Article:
A few days ago, someone that I respect told me that I don’t know how to sit still. Aside from the irony in the statement, since this person is doesn’t sit still either, is the context in which it was used. You see, anyone who follows my travels or knows me well has seen that the country list is piling up again with visits to Guatemala, Peru, Kenya, Tanzania, Morocco and Colombia, all since January 2021. Well, we’re only in October and clearly, I’m not done. Enter Colombia again, my second visit this year coming Monday, marking my 31st visit to what I call my second home. From glamping in Guatape to planting mangroves in Cartagena and everything in between, no wonder Colombia is one of our fastest-growing destinations.
While I am proud of being among the first to venture into Colombia in 2006, it was not easy getting to this point, it didn’t start like this. I remember vividly, my friend Camilo Duque, coming to the Big Five office when he was living in Miami, representing an organization called ProExport, now known as ProColombia, aka, the Colombia tourism office, one of the most proactive and engaged tourist boards I have ever seen. Camilo sat in my office, trying to convince me that Colombia was the next big thing. He shared that he had been laughed out of many offices and was hoping the same wouldn’t happen here. Thankfully, I had enough sense to believe Camilo and planned my ticket down to Colombia, not knowing this trip would be the first of many, many more to come. I gravitated towards Colombia being a sleeping giant as Camilo put it because I believed him. To be honest, I didn’t know what to expect when I landed and fully expected a disaster to unfold, and clearly, my family thought the same as they declared me insane for even thinking of going in 2006. So off I went, ready for an adventure no matter where it took me.
Something magical happened while I was there, I fell in love with the country. Now I know that phrase seems pretty cliché, however, this was different. I arrived not knowing what to expect and what I saw was a destination working twice as hard as any other to escape the ghost of a dark past that was not of this generation’s making. It was while sitting on a balcony near Tayrona that it dawned on me what Camilo was talking about in regards to being laughed out of offices. I was bursting at the seams to tell people to come to Colombia, ready to shout it from every rooftop, knowing full well, nobody would believe me. If you all will remember back to 2006, Instagram, Facebook, really social media as a whole, was not what it is today. If I remember correctly, we still thought MySpace was going to stick at that point. So sharing my connection with this country could not be shared in real-time. What I did know is that I bonded with this country faster than any other I had ever been to, literally in 48 hours. So the promise I made to myself was to come back as much as possible, bring my family at some point and get my team down there as fast as humanly possible. Well, both have been accomplished. My family has been there multiple times, our team has been there multiple times, and our Latin America manager, Gisela Polo, is in Colombia enjoying the many flavors of Cali as we speak.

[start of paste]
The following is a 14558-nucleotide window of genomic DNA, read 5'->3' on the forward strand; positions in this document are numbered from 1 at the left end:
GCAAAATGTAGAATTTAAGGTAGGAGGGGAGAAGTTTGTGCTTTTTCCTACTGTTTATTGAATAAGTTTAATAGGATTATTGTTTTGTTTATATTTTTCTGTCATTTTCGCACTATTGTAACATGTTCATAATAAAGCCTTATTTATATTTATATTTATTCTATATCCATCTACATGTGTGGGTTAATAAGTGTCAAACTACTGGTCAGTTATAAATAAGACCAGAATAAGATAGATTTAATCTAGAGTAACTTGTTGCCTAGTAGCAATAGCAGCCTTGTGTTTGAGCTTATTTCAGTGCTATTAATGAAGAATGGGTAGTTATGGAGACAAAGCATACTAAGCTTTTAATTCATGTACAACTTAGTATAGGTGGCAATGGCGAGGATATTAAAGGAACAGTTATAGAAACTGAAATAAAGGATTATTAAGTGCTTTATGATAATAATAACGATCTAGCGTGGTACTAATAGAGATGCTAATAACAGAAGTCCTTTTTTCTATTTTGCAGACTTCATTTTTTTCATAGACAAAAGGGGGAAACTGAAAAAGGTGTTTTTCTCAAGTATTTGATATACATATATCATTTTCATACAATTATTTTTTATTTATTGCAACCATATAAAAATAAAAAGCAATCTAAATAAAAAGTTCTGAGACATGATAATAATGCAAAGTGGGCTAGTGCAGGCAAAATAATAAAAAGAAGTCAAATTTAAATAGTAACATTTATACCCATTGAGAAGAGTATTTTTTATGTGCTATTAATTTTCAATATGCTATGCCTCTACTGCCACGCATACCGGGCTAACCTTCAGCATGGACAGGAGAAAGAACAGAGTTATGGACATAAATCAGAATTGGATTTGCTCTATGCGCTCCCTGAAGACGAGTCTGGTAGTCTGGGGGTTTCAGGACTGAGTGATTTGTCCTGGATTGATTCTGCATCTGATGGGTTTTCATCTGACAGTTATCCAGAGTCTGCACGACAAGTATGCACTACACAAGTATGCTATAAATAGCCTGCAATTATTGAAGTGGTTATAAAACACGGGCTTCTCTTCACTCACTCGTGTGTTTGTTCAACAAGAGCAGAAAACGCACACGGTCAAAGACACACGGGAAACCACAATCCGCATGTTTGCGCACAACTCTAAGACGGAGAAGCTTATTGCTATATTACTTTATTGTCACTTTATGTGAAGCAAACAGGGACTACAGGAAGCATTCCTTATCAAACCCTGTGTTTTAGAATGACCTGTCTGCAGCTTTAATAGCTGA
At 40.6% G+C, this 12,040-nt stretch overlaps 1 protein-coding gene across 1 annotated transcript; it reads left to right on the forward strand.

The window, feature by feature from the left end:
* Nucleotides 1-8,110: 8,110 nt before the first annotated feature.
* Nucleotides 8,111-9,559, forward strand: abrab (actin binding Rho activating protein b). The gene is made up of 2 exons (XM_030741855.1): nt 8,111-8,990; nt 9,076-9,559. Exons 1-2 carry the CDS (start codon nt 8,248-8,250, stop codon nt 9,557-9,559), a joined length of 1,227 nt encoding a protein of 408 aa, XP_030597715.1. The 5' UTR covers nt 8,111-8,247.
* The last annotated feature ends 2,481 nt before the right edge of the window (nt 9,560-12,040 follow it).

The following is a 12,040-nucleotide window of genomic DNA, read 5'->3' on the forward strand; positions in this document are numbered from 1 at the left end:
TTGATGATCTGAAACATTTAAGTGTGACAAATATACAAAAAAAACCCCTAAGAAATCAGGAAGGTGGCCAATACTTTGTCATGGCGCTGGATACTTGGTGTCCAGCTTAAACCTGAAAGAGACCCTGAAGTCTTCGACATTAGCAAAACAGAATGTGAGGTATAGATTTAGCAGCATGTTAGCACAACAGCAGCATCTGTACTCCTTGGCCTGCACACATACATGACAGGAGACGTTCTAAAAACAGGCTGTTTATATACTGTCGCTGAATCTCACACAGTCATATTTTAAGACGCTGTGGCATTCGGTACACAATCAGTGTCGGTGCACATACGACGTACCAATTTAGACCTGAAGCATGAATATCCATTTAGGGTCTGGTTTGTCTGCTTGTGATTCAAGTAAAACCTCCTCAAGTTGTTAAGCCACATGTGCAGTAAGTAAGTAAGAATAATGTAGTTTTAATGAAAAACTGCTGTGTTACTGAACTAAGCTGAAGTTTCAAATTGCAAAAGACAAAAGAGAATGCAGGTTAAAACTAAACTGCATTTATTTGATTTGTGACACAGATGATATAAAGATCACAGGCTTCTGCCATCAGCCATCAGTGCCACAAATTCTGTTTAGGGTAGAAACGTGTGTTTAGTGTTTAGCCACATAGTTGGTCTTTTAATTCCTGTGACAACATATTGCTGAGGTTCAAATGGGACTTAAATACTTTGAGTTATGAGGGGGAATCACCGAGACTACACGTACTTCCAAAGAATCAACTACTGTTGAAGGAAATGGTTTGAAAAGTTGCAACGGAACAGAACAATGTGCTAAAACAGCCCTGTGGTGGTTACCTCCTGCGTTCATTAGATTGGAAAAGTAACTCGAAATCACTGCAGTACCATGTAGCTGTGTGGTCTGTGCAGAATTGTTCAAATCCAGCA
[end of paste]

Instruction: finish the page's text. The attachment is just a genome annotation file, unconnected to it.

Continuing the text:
So, as visit 31 kicks off next week, with a few of my favorite advisors along for the adventure, I think about how long ago these connections were formed. I think about Nico, my first guide, who I stop to say hello to every visit now (he doesn’t guide anymore). I think about the infamous Carmen from the Sofitel Santa Clara, who I see every year at different trade shows, who I met in 2006. I think about Vicky, our guide in Cartagena, who got her start in tourism with Big Five and who still believes Red Bull gives her wings. I think about Abraham, who owns the best rum bar in all of Colombia and who is the best mixologist in the country when it comes to rum and food, and an even better man, one the Spirit of Big Five Foundation proudly teamed up with to help over 100,000 suffering Colombians put food and medicine on the table during one of the darkest years of their lives. I think about Kabal, my favorite personality in Medellin, and how much passion he has for art and music. I think about Marino, the most powerful dramatic guide I have ever met, in the far reaches of Huilo, with his dramatic stare and worn Suzuki cap. I think about Limonad Ashish, the drink mutated at Casa San Agustin towards my African roots which I still drink today (an actual menu item if you ask Carolina or any of the staff there I might add). And I think about Sandro, my brother from another mother, who opened our office there with me and is enjoying the meteoric rise of Colombia with me.
This being said, I also have 2 more upcoming visits. Well, I will come back from this adventure and on November 8, once again head back to the country I love, proudly representing Big Five at the Tourism Cares summit in Medellin. So, that will be visit 32. Watch out Baskin Robbins, 32 visits to Colombia definitely comes out ahead of 32 flavors! As we say in Colombia, welcome home.